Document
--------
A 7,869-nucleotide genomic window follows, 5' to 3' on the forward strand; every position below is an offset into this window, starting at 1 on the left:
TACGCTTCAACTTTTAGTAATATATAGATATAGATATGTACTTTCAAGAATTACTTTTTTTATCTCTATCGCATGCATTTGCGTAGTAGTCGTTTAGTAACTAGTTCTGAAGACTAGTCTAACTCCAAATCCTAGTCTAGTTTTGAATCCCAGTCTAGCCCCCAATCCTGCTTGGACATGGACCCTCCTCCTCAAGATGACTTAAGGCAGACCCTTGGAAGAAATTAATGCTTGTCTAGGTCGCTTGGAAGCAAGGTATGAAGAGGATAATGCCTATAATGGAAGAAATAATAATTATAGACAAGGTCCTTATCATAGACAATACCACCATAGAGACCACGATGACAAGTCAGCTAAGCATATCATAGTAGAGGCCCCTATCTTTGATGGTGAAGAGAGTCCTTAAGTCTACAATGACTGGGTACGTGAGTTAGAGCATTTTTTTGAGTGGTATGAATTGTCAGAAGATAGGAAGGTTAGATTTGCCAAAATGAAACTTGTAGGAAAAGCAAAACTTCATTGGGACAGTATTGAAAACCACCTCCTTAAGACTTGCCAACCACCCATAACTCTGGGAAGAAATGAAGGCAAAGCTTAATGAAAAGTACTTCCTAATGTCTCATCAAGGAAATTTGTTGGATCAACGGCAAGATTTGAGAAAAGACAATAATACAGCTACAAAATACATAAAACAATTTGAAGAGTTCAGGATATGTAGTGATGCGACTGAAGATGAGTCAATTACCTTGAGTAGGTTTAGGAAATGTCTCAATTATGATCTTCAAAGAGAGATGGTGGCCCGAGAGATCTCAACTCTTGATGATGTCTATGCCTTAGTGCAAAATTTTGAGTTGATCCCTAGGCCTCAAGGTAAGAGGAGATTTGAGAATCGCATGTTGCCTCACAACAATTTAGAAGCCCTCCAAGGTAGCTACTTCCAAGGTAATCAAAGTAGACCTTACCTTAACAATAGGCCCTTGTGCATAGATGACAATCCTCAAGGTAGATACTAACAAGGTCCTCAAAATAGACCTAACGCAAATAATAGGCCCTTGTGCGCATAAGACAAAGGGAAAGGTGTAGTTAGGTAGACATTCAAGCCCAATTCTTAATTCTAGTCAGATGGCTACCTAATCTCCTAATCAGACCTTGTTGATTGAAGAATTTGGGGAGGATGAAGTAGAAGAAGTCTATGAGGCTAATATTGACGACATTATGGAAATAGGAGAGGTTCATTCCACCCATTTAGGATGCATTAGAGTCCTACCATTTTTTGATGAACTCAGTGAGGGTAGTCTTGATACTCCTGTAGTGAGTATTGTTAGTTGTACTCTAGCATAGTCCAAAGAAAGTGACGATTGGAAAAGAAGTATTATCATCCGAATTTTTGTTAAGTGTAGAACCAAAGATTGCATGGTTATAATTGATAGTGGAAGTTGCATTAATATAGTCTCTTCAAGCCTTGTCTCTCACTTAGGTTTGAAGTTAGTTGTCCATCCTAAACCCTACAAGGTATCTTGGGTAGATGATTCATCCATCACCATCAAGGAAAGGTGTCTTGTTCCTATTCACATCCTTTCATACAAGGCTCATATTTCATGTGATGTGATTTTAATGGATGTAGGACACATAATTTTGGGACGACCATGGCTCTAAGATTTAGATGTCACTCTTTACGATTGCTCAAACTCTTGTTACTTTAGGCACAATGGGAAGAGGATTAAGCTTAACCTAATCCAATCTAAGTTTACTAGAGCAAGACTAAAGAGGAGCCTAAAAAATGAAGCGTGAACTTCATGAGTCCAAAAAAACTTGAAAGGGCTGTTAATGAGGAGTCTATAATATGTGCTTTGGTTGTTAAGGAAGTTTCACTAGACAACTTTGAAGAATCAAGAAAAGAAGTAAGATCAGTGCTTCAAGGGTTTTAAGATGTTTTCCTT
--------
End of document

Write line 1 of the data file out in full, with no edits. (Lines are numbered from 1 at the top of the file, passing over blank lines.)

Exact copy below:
A 7,869-nucleotide genomic window follows, 5' to 3' on the forward strand; every position below is an offset into this window, starting at 1 on the left: